Olyksander Faizov, an auto mechanic, told DW he was one of several men tortured by Russian troops in the basement of the town's main train station.
"I was sitting right in this corner, I was beaten there," he said from an area of the train station.
He pointed to a wall stained with blood, saying troops beat another man there. "His head was smashed by the butt of a gun, and his hands were tied behind his back. He tried to get up and left blood marks," Faizov said.
DW also spoke with Anna Shevtsova, medical director at the Trostyanets Hospital, who said the building was targeted. Patients and medical staff were forced to seek shelter in the basement amid the bombardment.
"I think there is good in this world. There is justice. Kindness will prevail some day," she said, but added that many in the town "will never forgive them for this."
"You have to pay for everything in this life. They will pay too," Shevtsova added.
Russian occupation leaves scars on Trostyanet
UN panel probing reports of children missing from Russian-occupied areas
There are growing reports of children disappearing from areas of Ukraine that are occupied by Russia, a UN panel said on Wednesday.
The panel is investigating possible human rights violations during Russia's invasion of Ukraine.
It is necessary to "investigate further reports about the alleged transfer of children placed in institutions in the temporarily occupied territories to the Russian Federation," said panel member Jasminka Dzumhur.
She added that the panel is also probing "information about expedited citizenship and adoption processes for some of these children."
Dzumhur said the panel could not verify the reports themselves as they cannot travel to the occupied territories, but said that a significant number of children may be involved.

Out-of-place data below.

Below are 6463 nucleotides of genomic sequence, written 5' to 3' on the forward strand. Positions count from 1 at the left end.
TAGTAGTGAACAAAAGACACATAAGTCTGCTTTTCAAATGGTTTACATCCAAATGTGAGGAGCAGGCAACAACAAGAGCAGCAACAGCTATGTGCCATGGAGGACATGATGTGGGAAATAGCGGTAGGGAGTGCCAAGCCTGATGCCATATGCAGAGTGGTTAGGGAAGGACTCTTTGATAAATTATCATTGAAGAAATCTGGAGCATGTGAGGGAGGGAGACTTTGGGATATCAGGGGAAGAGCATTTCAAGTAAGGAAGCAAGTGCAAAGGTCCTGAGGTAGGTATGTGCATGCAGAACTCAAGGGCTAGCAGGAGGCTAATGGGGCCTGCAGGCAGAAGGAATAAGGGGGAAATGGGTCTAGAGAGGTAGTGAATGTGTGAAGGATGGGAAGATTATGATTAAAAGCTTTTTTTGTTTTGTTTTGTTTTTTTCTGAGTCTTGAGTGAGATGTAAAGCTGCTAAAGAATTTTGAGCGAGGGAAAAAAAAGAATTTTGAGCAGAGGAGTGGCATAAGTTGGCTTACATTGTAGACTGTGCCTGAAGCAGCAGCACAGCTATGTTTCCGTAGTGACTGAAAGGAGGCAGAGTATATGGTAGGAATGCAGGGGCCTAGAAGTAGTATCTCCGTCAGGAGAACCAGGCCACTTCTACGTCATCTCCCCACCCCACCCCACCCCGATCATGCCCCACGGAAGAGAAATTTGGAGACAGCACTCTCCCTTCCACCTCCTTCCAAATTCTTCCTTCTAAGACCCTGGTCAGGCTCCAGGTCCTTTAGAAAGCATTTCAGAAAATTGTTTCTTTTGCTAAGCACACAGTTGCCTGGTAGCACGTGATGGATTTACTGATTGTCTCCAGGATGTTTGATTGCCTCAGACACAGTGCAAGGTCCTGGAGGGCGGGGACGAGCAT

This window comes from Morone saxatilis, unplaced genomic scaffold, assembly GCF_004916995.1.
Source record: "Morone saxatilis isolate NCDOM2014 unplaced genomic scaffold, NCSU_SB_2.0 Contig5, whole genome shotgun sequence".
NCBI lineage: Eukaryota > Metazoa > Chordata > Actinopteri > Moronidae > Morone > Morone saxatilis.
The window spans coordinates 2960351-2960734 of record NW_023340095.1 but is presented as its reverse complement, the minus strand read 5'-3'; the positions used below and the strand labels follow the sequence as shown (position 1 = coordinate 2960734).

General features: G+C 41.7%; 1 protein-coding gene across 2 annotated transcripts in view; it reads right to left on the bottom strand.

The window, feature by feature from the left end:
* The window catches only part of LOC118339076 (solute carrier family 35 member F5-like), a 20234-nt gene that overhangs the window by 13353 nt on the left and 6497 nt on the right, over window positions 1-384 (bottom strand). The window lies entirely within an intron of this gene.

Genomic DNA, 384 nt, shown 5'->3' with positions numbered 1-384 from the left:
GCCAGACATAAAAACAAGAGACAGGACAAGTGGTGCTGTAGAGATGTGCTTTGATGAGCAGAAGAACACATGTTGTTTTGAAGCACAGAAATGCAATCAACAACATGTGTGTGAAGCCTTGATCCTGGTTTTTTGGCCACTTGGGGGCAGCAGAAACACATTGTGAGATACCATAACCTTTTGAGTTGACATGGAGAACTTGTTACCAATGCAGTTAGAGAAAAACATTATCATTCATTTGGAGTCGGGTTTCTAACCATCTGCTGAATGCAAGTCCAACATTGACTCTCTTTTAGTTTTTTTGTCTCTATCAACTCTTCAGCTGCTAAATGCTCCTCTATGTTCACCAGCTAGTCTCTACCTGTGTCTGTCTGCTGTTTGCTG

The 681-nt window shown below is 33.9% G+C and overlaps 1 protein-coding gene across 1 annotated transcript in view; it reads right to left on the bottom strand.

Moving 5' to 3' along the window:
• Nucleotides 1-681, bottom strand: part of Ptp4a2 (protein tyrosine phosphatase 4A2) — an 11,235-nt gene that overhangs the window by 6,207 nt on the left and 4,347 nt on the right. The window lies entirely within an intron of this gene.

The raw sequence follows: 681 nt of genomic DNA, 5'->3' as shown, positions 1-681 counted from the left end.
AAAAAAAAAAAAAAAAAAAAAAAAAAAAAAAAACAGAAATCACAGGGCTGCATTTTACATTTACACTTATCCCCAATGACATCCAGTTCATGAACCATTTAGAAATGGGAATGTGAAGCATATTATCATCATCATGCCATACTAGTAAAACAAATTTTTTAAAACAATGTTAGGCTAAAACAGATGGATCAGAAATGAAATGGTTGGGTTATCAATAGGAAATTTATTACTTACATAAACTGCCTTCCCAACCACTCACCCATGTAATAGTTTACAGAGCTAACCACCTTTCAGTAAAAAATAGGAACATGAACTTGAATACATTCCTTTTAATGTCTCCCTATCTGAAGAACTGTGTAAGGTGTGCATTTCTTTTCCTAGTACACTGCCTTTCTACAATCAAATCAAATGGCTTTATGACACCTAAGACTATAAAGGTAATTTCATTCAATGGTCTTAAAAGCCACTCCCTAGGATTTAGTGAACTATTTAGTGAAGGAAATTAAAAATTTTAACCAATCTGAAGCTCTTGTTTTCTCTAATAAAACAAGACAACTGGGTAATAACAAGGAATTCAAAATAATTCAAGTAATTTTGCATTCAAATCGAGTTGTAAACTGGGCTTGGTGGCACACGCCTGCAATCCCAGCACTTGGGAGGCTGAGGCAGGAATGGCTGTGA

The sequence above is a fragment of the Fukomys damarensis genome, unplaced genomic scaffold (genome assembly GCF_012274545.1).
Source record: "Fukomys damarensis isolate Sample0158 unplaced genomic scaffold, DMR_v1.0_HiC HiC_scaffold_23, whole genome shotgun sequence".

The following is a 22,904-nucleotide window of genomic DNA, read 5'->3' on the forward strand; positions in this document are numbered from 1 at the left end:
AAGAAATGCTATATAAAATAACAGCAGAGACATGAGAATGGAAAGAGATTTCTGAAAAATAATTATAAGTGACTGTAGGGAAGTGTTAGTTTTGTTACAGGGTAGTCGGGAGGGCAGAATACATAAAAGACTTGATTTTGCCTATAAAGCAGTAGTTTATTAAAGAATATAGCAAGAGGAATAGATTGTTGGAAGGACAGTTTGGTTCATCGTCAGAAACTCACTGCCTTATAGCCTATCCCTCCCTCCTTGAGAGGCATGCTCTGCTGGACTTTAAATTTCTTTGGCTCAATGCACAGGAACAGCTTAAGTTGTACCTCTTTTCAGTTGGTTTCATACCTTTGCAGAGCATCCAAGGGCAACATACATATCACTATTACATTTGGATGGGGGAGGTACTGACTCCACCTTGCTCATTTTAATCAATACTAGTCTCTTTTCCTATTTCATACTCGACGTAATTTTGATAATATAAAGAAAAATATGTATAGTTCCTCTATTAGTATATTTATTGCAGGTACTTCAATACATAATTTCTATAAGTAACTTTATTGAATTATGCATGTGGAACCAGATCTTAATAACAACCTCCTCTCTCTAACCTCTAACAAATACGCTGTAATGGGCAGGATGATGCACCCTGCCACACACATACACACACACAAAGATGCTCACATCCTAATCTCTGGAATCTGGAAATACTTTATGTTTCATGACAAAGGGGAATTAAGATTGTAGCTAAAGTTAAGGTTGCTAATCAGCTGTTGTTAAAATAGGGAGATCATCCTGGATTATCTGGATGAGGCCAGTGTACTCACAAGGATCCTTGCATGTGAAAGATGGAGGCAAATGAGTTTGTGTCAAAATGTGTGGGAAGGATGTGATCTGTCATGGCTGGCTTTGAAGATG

"At the gates of our European Union, an unprecedented geopolitical situation is playing out," he said after meeting French troops stationed in Romania.
"We, the European Union, need to send clear political signals to Ukraine and the Ukrainian people, who have been resisting heroically for several months," he added, speaking alongside Romania's President Klaus Iohannis.
Macron has been criticized for maintaining communication with Russian President Vladimir Putin. Some French media reported that he would travel to Kyiv this week, but he has not confirmed the reports.
Romanian president calls for Ukraine's EU candidate status 'as soon as possible'
Romanian President Klaus Iohannis said a decision on granting Ukraine a candidate status for the European Union could come by the end of June.
"In my opinion, the candidate status must be granted as soon as possible, it is a correct solution from a moral, economic and security perspective," he said after talks with French President Emmanuel Macron.
Fighting around Sievierodonetsk getting 'more difficult': Ukrainian official
A top Ukrainian official said that the fighting around the contested city of Sievierodonetsk and other places in eastern Ukraine "is getting more difficult."
Serhii Haidai, the governor of Luhansk province said Ukrainian soldiers were holding back Russian forces. "Our soldiers are holding the enemy on three sides at once. They are protecting Sievierodonetsk and not allowing any advance to Lysychansk," he said on Telegram.